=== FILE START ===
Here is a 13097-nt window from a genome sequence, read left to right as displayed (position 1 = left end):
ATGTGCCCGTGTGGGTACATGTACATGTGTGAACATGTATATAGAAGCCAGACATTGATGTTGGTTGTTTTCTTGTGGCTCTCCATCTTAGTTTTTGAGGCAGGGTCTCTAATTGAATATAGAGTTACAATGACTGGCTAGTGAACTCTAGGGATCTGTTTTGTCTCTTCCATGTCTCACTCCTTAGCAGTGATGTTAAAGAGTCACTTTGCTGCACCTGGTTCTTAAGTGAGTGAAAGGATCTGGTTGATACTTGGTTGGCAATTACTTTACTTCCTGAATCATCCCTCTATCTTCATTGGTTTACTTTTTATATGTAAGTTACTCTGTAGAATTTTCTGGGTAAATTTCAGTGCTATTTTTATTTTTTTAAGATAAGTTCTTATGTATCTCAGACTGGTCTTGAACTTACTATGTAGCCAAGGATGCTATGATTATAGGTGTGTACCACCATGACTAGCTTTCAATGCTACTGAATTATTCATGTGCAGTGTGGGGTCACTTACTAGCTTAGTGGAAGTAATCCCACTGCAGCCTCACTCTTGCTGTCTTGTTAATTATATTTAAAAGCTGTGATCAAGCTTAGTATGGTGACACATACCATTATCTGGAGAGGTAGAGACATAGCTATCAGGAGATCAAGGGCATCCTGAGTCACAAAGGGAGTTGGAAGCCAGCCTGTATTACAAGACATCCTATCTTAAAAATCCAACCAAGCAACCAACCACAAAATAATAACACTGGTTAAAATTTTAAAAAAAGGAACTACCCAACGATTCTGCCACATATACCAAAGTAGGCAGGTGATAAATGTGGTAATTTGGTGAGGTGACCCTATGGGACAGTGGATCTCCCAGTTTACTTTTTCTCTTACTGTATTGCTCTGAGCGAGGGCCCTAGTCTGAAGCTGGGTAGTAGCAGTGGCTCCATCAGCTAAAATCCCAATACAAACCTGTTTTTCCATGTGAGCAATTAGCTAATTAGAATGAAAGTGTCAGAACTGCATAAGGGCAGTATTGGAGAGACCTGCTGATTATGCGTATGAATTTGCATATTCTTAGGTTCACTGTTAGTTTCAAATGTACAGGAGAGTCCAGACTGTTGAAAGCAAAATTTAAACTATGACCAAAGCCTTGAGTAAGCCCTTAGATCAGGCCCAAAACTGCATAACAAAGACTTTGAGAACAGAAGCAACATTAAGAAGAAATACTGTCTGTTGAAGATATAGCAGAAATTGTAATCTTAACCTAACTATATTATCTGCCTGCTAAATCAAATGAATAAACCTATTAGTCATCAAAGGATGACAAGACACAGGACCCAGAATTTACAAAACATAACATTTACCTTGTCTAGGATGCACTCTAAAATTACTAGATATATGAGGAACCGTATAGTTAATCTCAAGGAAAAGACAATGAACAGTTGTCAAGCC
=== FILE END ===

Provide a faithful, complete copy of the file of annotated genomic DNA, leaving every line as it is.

Here is a 13097-nt window from a genome sequence, read left to right as displayed (position 1 = left end):
ATGTGCCCGTGTGGGTACATGTACATGTGTGAACATGTATATAGAAGCCAGACATTGATGTTGGTTGTTTTCTTGTGGCTCTCCATCTTAGTTTTTGAGGCAGGGTCTCTAATTGAATATAGAGTTACAATGACTGGCTAGTGAACTCTAGGGATCTGTTTTGTCTCTTCCATGTCTCACTCCTTAGCAGTGATGTTAAAGAGTCACTTTGCTGCACCTGGTTCTTAAGTGAGTGAAAGGATCTGGTTGATACTTGGTTGGCAATTACTTTACTTCCTGAATCATCCCTCTATCTTCATTGGTTTACTTTTTATATGTAAGTTACTCTGTAGAATTTTCTGGGTAAATTTCAGTGCTATTTTTATTTTTTTAAGATAAGTTCTTATGTATCTCAGACTGGTCTTGAACTTACTATGTAGCCAAGGATGCTATGATTATAGGTGTGTACCACCATGACTAGCTTTCAATGCTACTGAATTATTCATGTGCAGTGTGGGGTCACTTACTAGCTTAGTGGAAGTAATCCCACTGCAGCCTCACTCTTGCTGTCTTGTTAATTATATTTAAAAGCTGTGATCAAGCTTAGTATGGTGACACATACCATTATCTGGAGAGGTAGAGACATAGCTATCAGGAGATCAAGGGCATCCTGAGTCACAAAGGGAGTTGGAAGCCAGCCTGTATTACAAGACATCCTATCTTAAAAATCCAACCAAGCAACCAACCACAAAATAATAACACTGGTTAAAATTTTAAAAAAAGGAACTACCCAACGATTCTGCCACATATACCAAAGTAGGCAGGTGATAAATGTGGTAATTTGGTGAGGTGACCCTATGGGACAGTGGATCTCCCAGTTTACTTTTTCTCTTACTGTATTGCTCTGAGCGAGGGCCCTAGTCTGAAGCTGGGTAGTAGCAGTGGCTCCATCAGCTAAAATCCCAATACAAACCTGTTTTTCCATGTGAGCAATTAGCTAATTAGAATGAAAGTGTCAGAACTGCATAAGGGCAGTATTGGAGAGACCTGCTGATTATGCGTATGAATTTGCATATTCTTAGGTTCACTGTTAGTTTCAAATGTACAGGAGAGTCCAGACTGTTGAAAGCAAAATTTAAACTATGACCAAAGCCTTGAGTAAGCCCTTAGATCAGGCCCAAAACTGCATAACAAAGACTTTGAGAACAGAAGCAACATTAAGAAGAAATACTGTCTGTTGAAGATATAGCAGAAATTGTAATCTTAACCTAACTATATTATCTGCCTGCTAAATCAAATGAATAAACCTATTAGTCATCAAAGGATGACAAGACACAGGACCCAGAATTTACAAAACATAACATTTACCTTGTCTAGGATGCACTCTAAAATTACTAGATATATGAGGAACCGTATAGTTAATCTCAAGGAAAAGACAATGAACAGTTGTCAAGCC